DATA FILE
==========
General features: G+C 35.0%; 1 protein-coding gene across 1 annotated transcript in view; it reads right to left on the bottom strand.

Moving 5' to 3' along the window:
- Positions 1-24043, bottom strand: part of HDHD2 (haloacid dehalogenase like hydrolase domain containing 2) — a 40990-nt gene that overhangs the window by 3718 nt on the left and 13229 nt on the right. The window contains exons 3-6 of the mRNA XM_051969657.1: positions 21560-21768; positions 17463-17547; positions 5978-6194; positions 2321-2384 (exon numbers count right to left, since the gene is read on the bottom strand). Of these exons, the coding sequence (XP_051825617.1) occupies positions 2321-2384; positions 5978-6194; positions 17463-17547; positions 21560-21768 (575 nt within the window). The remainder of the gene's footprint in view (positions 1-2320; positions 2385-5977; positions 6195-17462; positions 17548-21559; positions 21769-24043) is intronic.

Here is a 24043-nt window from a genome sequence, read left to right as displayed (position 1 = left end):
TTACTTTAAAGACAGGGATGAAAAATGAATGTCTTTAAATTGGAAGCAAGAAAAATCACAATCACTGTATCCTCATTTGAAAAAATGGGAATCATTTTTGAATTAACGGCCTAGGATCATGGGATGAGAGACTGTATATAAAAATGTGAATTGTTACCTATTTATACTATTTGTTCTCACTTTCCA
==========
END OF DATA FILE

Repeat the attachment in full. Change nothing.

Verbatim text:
General features: G+C 35.0%; 1 protein-coding gene across 1 annotated transcript in view; it reads right to left on the bottom strand.

Moving 5' to 3' along the window:
- Positions 1-24043, bottom strand: part of HDHD2 (haloacid dehalogenase like hydrolase domain containing 2) — a 40990-nt gene that overhangs the window by 3718 nt on the left and 13229 nt on the right. The window contains exons 3-6 of the mRNA XM_051969657.1: positions 21560-21768; positions 17463-17547; positions 5978-6194; positions 2321-2384 (exon numbers count right to left, since the gene is read on the bottom strand). Of these exons, the coding sequence (XP_051825617.1) occupies positions 2321-2384; positions 5978-6194; positions 17463-17547; positions 21560-21768 (575 nt within the window). The remainder of the gene's footprint in view (positions 1-2320; positions 2385-5977; positions 6195-17462; positions 17548-21559; positions 21769-24043) is intronic.

Here is a 24043-nt window from a genome sequence, read left to right as displayed (position 1 = left end):
TTACTTTAAAGACAGGGATGAAAAATGAATGTCTTTAAATTGGAAGCAAGAAAAATCACAATCACTGTATCCTCATTTGAAAAAATGGGAATCATTTTTGAATTAACGGCCTAGGATCATGGGATGAGAGACTGTATATAAAAATGTGAATTGTTACCTATTTATACTATTTGTTCTCACTTTCCA